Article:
as we descend the metal stairs of the train car, two women waiting on the platform leap at
Sergei and bury him with hugs.
“David, this is my cousin Ira and her daughter, Zhenia.”
“Ochen priatno paznakomnitsa [It's nice to meet you],” I say, shaking their hands.
Ira has short red hair and Sergei's facial features. Zhenia is twenty-three, with long,
shiny black hair and is wearing the uniform of many young Russian women—skin-tight
jeans and wedge-style shoes that extend her height by a good four inches. Rose liked to
offer commentary on the clothing choices of Russian women, often focusing on their de-
termination to wear high heels or uncomfortable wedges no matter how much ice or snow
was impeding sidewalks. Zhenia leads us, uncomfortably, over chunks of ice and snow to
her car, and we pile in and head for Aunt Nina's apartment. Again, on the outside, a gray,
drab building. We go up a cramped, old elevator the size of a broom closet, enter the flat
itself, and it could not be a warmer place.
While Sergei is saying hello to other family members, Aunt Nina and I are having one
of those conversations with no speaking because of the language barrier. I hand her a box
of chocolates, and say (motion, really), Thank you for having me. She takes my suitcase,
motions for me to open it, and points to a small room with a shower. I now get the point.
As her travel-weary foreign guest, I am meant to have the first crack at a shower, and who
am I to refuse?
Aunt Nina and her late husband were given this flat during Soviet times. They lived
modestly by Soviet standards. She was a schoolteacher who later worked a desk job at a
local prison, where Sergei's late uncle Peter was a top official. Those jobs, along with oth-
er murky considerations the Soviet authorities never divulged, determined their status and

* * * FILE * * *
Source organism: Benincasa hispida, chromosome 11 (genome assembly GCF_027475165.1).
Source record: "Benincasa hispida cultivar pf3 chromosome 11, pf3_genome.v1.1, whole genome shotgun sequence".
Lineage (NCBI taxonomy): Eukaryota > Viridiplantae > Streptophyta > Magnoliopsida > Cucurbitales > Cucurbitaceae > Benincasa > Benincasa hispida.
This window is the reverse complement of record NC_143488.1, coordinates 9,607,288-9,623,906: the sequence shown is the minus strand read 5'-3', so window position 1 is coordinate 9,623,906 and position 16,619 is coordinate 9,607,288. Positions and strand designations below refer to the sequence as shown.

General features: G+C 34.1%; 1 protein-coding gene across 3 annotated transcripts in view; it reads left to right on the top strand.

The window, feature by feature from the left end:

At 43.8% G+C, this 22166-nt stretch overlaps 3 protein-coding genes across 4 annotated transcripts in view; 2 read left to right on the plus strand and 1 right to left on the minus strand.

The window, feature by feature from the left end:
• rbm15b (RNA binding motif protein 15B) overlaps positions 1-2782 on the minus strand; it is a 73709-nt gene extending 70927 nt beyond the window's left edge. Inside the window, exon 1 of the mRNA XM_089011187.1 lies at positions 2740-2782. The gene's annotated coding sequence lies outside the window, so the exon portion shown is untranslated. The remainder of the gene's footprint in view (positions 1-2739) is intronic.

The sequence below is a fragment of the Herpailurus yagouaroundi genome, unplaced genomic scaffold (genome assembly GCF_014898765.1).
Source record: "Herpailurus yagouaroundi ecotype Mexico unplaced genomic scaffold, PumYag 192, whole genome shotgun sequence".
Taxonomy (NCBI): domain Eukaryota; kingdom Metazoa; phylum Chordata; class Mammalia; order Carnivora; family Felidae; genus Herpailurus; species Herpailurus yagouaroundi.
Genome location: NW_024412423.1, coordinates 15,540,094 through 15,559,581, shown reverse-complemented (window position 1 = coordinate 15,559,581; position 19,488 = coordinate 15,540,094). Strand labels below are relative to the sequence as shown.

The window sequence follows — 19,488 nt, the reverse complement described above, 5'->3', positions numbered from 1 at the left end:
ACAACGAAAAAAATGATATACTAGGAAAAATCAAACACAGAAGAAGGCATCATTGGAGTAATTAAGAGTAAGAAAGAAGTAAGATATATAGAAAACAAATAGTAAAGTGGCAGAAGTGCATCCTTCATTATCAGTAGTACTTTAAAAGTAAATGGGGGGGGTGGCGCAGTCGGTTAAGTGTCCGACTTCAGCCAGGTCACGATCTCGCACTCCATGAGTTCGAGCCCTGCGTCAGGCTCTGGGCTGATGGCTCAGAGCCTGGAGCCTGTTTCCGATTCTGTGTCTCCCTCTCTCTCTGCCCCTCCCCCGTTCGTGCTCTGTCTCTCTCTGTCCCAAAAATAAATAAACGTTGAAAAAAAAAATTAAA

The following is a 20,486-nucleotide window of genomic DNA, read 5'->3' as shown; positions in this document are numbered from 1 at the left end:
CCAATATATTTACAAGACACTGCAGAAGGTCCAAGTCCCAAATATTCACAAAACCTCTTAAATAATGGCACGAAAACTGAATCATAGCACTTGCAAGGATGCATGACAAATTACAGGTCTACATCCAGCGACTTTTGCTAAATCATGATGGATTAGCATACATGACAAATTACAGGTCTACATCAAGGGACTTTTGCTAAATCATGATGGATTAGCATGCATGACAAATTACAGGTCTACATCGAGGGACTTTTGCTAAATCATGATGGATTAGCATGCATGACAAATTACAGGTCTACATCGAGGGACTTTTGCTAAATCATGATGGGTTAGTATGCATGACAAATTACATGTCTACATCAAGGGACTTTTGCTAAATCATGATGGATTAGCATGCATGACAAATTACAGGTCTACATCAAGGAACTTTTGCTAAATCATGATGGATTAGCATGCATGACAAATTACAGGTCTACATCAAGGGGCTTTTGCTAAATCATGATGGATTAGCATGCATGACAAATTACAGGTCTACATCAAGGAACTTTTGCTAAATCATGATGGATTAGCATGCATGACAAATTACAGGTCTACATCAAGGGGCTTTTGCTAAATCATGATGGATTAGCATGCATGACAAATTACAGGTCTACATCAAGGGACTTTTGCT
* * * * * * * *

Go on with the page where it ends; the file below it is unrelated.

living situation. The apartment has a tiny kitchen with a stove and fridge, a closetlike room
with a sink, a bathroom with a toilet and shower, a small bedroom, a larger bedroom, and
a spacious room that serves as living and dining room. For one or two people, the space
would feel plentiful. But as with many Russian families, generations live under the same
roof, trying to maximize whatever they can get from housing that was allocated for free
during Soviet times. Aunt Nina sleeps on the couch in the small bedroom. She has given
the master bedroom to Zhenia and her boyfriend, who are both out of school and beginning
new careers that don't pay much.
When I emerge from the shower, it is late afternoon. Irresistible smells are already waft-
ing from Aunt Nina's kitchen. She and other family members are arranging the dining
room—pulling up the couch to provide seating on one side, adding chairs in other places. I
can already tell we are going to spend some serious time here.
At five o'clock I am instructed to sit and ten family members join. Aunt Nina is bringing
out dish after dish, one more delicious than the next—homemade borscht with a dollop of